Troubleshooting Basic Technical Problems When Working from Home


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Working from home has many advantages, but one of the biggest disadvantages  is that unless you’re tech savvy, or know someone who is, you have to take care of your own computer problems.  There are some simple fixes for common technical problems though, as well as ways you can cut down on technical problems – this post will discuss those fixes, and provide some advice on cutting down on technical problems.

The computer won’t power up. 

  • First, make sure the PC’s power cable is plugged firmly into a wall socket or power strip, and make sure the power strip is on.  If it is, try plugging the PC or the power strip into a different socket. Also, make sure the power cable is firmly connected to the PC’s power supply outlet.
  • Make sure the power supply is on, and check if the PC has a voltage setting.  If it does, make sure it’s set to the correct setting.
  • If the suggestions above don’t help, attach a working power cable to the PC’s power supply, plug it in and try turning it on again.
  • Unplug all external devices from the PC, except the monitor – this includes printers, scanners, and other devices.  If the computer powers on with no external devices attached, add each external device back one by one until you find the device that’s causing the problem.

The computer powers up, but the monitor is blank

  • Make sure the monitor is plugged firmly into a working wall socket or power strip, and make sure the power strip is turned on.  If it is, try plugging the PC or power strip into another wall socket.
  • Make sure the monitor’s power button is in the “on” position.
  • Make sure the  monitor’s brightness and contrast controls are properly adjusted.
  • Make sure the monitor cable is plugged firmly into the back of the display, and the pinned end is tightly screwed into the video output on the back of the computer’s case. If it is, try removing the existing cable and replacing it with one that you know works.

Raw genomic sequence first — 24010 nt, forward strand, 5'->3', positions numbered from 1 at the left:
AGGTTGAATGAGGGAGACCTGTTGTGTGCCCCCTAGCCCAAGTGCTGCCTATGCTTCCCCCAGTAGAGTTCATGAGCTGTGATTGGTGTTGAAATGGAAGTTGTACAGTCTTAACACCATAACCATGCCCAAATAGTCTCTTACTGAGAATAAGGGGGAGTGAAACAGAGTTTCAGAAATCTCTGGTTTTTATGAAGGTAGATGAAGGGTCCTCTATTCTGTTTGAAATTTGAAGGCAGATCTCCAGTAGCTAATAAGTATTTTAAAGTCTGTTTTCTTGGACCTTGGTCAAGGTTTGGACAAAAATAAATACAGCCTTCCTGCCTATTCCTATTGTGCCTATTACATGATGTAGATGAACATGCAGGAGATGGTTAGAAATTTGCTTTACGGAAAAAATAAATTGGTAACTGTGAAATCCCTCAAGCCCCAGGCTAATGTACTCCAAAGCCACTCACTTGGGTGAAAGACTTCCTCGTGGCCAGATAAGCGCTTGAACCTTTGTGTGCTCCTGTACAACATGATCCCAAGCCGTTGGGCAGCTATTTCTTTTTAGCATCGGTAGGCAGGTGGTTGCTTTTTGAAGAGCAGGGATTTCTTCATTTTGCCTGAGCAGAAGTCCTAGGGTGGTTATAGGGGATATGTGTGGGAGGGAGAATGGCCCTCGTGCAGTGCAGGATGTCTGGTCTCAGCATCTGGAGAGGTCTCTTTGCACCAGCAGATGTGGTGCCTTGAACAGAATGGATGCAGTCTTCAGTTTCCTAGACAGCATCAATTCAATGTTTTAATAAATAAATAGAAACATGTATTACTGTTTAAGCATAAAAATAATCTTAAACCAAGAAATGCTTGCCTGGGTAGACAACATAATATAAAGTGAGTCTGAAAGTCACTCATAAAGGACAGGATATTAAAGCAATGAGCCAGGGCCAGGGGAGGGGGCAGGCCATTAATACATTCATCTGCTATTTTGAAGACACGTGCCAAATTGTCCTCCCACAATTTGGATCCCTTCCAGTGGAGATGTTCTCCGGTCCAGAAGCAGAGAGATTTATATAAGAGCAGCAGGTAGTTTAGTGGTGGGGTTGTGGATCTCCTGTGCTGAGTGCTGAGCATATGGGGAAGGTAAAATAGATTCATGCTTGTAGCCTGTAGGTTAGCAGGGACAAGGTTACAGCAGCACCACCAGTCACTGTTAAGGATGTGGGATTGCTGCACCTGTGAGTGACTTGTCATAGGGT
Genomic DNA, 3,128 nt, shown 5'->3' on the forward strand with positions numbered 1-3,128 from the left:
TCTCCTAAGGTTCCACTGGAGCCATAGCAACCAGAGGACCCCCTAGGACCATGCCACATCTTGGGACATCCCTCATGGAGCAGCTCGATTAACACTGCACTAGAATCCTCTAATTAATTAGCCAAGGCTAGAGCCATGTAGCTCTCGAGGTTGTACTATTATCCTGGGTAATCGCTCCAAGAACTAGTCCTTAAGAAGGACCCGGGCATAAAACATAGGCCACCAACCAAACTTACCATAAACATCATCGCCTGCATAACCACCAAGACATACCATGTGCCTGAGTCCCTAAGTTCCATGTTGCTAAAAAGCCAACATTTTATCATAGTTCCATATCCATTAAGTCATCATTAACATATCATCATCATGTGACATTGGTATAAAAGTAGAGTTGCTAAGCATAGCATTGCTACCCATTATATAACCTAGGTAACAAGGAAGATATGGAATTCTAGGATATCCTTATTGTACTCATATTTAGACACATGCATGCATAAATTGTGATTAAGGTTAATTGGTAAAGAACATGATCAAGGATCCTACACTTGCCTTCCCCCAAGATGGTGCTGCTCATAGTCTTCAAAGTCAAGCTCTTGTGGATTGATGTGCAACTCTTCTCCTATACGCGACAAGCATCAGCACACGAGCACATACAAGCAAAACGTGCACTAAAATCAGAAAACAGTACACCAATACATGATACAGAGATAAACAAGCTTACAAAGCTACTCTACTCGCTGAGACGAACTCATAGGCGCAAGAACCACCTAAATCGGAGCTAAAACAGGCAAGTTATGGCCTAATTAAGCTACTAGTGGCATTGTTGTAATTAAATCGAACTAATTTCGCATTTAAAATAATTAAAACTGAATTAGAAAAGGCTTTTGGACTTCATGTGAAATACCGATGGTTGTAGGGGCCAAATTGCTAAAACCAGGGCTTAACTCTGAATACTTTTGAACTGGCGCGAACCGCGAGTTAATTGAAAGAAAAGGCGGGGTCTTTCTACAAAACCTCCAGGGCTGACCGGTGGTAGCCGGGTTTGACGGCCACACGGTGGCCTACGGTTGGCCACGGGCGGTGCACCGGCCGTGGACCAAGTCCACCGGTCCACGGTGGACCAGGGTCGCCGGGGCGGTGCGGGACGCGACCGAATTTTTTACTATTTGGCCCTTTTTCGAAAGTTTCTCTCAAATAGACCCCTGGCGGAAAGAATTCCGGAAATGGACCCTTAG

• Get a new monitor and hook it up to your PC.  If the new monitor works, contact a technician or buy a new monitor. If it doesn’t work, your video card may not be working, and you will need a professional to diagnose the problem.

The computer won’t boot from the hard drive.  

  • Make sure there’s  no bootable media, such as DVDs or flash drives, inserted into the computer.
  • Remove all external drives or devices and try restarting the computer.
  • If you receive a series of beeps or error messages, write them down – they could be important when it comes to diagnosing your problem. Beep codes are different from one manufacturer to another, so consult your BIOS documentation, or do a search online for more in-depth information on what the beeps mean.
  • Listen to make sure your hard drive is spinning – if it’s clicking, that means it no longer works, and you’ll have to replace it.
  • Enter your computer’s BIOS – the method varies depending on the computer, but usually you need to push the F1 or Delete key as the computer boots up. Write down the current settings before you proceed further. Look for any built-in tools for diagnosing problems, you may be able to use these to find an error.
  • If there are no diagnostic tools, go to the section labeled “Hard Drive” on the BIOS and make sure it’s configured as “Auto”.
  • If the BIOS has an autodetect feature, run it to make sure it automatically detects your hard drive.
  • If the BIOS has an failsafe default option, try loading it and rebooting.

Windows won’t start up properly

  • Make sure there’s no bootable media in the computer.
  • Remove external drives or devices and try restarting the computer.
  • Enter the Windows Advanced Options Menu by pressing the F8 key during the BIOS’s power-on self test (POST). Select the option “Last Known Good Configuration.”  Please note, if this works, you will lose any software you recently installed or files you recently created.
  • In the Windows Advanced Options Menu, boot into Safe Mode with networking, and perform a System Restore.
  • While you’re in Safe Mode, run Windows’ built-in diagnostic tool to check your hard drive for errors that  may be affecting the start-up process. Also, scan your computer for viruses, trojans, spyware and other threats that  may cause problems.
  • If you cannot boot into Safe Mode, and you have a recovery bootup disk that you created with your anti-virus program, use that to boot up your computer and scan for issues.
  • If you can’t boot into Windows at all, use the manufacturer’s default recovery procedure to recover the drive and reset Windows to its original configuration. Once that is complete, you will need to restore your data.
These are just a few basic issues you can try to fix yourself without having to call technical support.  If you aren’t able to fix these problems with the suggestions provided, or if you have other problems that aren’t on this list, you’ll have to contact technical support for your computer’s manufacturer.




2 Comments

  1. This are great technical tips, even for someone who doesn’t work at home full-time. There is nothing worse than discovering your computer – and your source of work and income – is not working properly.

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